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Have you bought a bra lately?

Gold braI went bra shopping at lunchtime today. At Eaton’s. Home to gazillions of bras.

Bra technology seems to have expanded significantly since I last bought a bra, and clearly I haven’t kept abreast of new developments.

It used to be there were just sizes: the number (the circumference of your ribcage below your breasts in inches, plus 5) and the letter (the size of your cups: the difference in inches between your chest circumference measurement below your breasts and your chest circumference measurement at breast level, converted to letters: 1 inch difference=A, 2 inches=B, etc.). That’s plenty complicated enough for me, and apparently for others too, since 85% of women wear the wrong bra size.

But now the manufacturers are throwing in all these other variables like half-sizes, racerbacks, t-shirt, balconnet, convertibles, strapless, gel straps, spa straps, foam, graduated foam, microfoam, microfiber, high tech fabrics that wick the moisture away, stretch memory fabric, undercup slings, cutaway wings, wide side wings, laminated cups, demi cups, seamless, underwire, wireless, microstitched wire substitutes, full support, medium support, padded, silicone-gel padded, gel-shaped, minimizing, maximizing, push up, side push, cleavage creating, cleavage enhancing and decollette.

I just wanted a comfortable, all-purpose bra. Apparently there is no such thing. Bra technology has simply not evolved that far.

But it has evolved to the point where women have to adopt a higher standard of bra maintenance. One of my colleagues bought a bra at La Senza the other day and the sales clerk told her not to fold it or keep it in a drawer – it must be hung up on a hanger in the closet in order to maintain its contours. She says it looks weird hanging in the closet, and it takes up more closet space than a shirt, say, because it’s so three-dimensional and sculpted and perky.

The revelation that 85% of us wear the wrong bra size has led to a burgeoning career field: professional bra fitters. They measure your breasts every which way and then recommend the right bra for you. According to an Australian study, 68% of the bras recommended by professional bra fitters don’t fit either.

The good news for manufacturers is that women are so used to wearing uncomfortable bras we have developed extremely low expectations of comfort. We complain about how uncomfortable our bras are, but we complain privately to one another rather than as consumers demanding a higher standard.

My friend Kathryn and I used to meet for a beer on Elgin Street sometimes after work. We’d slide into our booth while simultaneoulsy slipping our bras off through out sleeves and stuffing them in our purses.

“Ahhh,” we’d sigh blissfully, “that feels so good.”

Anyway. I bought a bra today. It’s not very comfortable and it’s probably the wrong size.

By the way, I stumbled across this bra size calculator and I got pretty mystifying results. It said I should be wearing a 34D. Anybody who knows me knows this can’t possibly be right. Can someone else give it a try and tell me if it works for them?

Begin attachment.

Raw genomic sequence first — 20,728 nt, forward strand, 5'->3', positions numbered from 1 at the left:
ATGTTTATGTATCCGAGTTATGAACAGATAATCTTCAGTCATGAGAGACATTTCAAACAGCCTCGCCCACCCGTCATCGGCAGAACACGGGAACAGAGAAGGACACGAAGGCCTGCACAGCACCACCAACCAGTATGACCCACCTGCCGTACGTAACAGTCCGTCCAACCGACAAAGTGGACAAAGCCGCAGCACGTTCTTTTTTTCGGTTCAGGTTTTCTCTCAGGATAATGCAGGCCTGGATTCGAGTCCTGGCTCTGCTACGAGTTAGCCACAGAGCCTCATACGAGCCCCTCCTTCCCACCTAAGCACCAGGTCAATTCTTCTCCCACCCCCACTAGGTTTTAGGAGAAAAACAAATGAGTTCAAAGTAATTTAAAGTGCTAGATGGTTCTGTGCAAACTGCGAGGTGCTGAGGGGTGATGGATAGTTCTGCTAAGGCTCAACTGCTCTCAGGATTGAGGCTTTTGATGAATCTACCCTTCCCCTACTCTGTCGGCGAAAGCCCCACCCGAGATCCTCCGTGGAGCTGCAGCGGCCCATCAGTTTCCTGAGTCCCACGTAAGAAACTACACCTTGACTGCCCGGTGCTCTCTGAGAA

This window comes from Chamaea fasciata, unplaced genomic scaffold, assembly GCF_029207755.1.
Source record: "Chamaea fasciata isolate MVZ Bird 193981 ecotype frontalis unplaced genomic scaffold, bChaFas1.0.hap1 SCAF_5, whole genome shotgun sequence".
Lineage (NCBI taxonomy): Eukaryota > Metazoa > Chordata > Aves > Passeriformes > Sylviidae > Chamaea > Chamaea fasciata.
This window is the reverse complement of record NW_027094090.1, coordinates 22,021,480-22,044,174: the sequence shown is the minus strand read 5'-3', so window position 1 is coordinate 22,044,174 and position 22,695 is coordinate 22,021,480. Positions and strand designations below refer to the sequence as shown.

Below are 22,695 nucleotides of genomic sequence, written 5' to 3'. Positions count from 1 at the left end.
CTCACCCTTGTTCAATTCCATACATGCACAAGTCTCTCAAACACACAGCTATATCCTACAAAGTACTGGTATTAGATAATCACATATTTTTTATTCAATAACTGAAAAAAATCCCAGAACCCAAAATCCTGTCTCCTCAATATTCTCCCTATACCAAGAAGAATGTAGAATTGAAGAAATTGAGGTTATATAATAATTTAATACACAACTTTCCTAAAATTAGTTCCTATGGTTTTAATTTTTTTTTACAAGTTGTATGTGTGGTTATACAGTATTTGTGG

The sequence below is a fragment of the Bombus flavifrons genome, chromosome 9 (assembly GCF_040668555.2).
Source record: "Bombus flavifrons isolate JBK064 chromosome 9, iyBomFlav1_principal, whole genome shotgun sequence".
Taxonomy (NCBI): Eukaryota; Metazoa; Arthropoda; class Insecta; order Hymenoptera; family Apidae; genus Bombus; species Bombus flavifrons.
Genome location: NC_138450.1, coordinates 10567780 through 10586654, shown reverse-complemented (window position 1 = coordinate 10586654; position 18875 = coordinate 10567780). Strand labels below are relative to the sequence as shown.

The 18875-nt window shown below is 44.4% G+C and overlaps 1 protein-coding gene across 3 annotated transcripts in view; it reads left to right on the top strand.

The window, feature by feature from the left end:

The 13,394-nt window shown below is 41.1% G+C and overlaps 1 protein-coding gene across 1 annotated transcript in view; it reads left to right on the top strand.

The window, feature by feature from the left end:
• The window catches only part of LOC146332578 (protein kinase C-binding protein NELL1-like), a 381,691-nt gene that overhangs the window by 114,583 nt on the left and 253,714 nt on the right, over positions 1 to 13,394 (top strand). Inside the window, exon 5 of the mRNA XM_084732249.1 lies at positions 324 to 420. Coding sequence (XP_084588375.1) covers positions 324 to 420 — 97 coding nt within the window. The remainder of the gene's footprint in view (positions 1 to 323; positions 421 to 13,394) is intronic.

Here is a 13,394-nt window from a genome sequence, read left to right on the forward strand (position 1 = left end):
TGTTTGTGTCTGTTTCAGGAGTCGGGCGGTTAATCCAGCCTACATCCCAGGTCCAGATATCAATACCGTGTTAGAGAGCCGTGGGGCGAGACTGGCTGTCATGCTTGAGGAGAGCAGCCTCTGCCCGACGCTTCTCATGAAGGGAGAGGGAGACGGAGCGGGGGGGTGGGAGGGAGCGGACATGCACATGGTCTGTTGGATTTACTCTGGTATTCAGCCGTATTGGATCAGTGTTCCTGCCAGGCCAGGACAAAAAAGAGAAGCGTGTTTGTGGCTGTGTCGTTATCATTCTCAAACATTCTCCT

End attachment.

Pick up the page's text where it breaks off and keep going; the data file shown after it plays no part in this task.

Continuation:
11 comments to Have you bought a bra lately?

  • Gillian

    I agree with you. It certainly has given me a smaller cup and bigger surround than what I wear. The only thing is I measured myself. Having a friend measure might make a difference.

  • It gave you a smaller cup? It gave me a bigger cup…a dramatically bigger cup. The only friend who could measure me that generously would be a plastic surgeon!

  • Deb

    It gave me a 40AA and we all know that isn’t true. There is no way you are a D and I am a AA. Mind you, I guessed at my measurements because I broke my tape measure a couple of weeks ago. It will get a new one and try it.

  • Deb

    Oh yeah, did you run into our little sister yesterday…she bought a “big girl” bra too.

  • I didn’t find it helpful either. It gave me a DD cup size and that’s just silly. But I did measure myself so who knows. I usually buy a C cup when I am a little fat as I am now. When I was 20 I wore a B cup. Anything bigger bags. Plus I find that different brands fit differently and underwires don’t lie on my ribs comfortably. I agree – finding a good bra is difficult. Maybe we need to invent something new?

  • Guy

    Is there still an Eaton’s around?

  • Well that’s interesting…it’s getting everybody wrong and in all different directions. Maybe it’s a random bra size generator?

    Deb, no, it’s just a coincidence that she and I bought bras on the same day. (I took mine back today, by the way, and exchanged it for a different size. I should have done my bra-size research before buying a bra instead of before blogging about buying a bra…)

    Good eye Guy. I got it at the store formerly known as Eatons, at the Rideau Centre. I think it’s a Sears now (and probably has been for years).

  • Deb

    I just tried it again…this time using metric instead of inches and it came to my exact size that I am currently wearing.

  • I’m avoiding going into that department. Maybe that’s the wrong tack. I should be working up to like an Ironman run thru the lingerie and all these choices.

  • charlotte

    worked for me you need to put all three measurements in for it to work right

  • Great advice, i am heading over to check out your entire site now. I thought I would leave my first comment